What is Akvavit?
Welcome to a new week! Today, we’re heading way eastern north to the Scandanavian region, you know, the land above Europe that has crazy good living situations that make the rest of us wish we had at least better health care. Anyway, Denmark, Sweden, and Norway all have more than just neighboring borders in common- they all love their Akvavit, AKA Aquavit, or Akvevit.
Akvavit is a liquor distilled from grains and potatoes, which might make you think vodka, close- but no. Akvavit has a distinctive flavour that is produced from certain mixes of spices and herbs, however, according to the EU the more dominant flavor MUST come from a distillate of caraway and/or dill seed. It typically contains 40% alcohol by volume or 80 proof (U.S.) The EU has established a minimum of 37.5% ABV for Akvavit to qualify as Akvavit.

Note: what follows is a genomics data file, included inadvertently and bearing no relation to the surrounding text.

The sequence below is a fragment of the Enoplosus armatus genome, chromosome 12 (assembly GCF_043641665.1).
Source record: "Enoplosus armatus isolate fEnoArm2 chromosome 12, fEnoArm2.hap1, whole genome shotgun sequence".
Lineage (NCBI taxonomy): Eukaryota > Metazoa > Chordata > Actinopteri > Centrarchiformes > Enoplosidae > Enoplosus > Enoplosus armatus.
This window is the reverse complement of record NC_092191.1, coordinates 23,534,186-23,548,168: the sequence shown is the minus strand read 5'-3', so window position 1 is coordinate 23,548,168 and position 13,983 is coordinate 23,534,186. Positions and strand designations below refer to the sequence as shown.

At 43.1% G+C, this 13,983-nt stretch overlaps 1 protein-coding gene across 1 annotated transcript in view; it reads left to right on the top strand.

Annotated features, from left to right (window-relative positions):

Other flavors you might detect are caraway, cardamom, cumin, anise, fennel, and lemon or orange peel. One Danish distillery Aalborg even makes their Akvavit with amber. It does have a signature flavor that is very strong and surprisingly easy to enjoy with foods that are usually hard to pair, some examples include pickled herring, smoked fish and pungent cheeses. But that is all, of course, based on the region (oh so is the spelling btw.)
Everything from the herbs and spices actually used for distilling changes from country to country based on local preference and cuisine. In Swedish and Denmark Aquavit is usually distilled from grain, while Norwegian Aquavit is traditionally made from potatoes. Danish aquavit goes a little heavier on dill, coriander and caraway. Swedish aquavit features more anise and fennel flavors, It’s quite different in Norway, where aquavit has a multitude of layers like eike cumin and citrus peel.
Nordic people are tradition people (viking funerals anyone?) so you know there’s big time traditions involving drinking and eating. In and is enjoyed as a quick chilled shot at midday lunch. but is also downed in one go, often followed by a beer and meal of pickled herring. However, Norway greatly values their liquor, aquavit to them is meant to be sipped slowly to experience its barrel-aged quality and adored for it.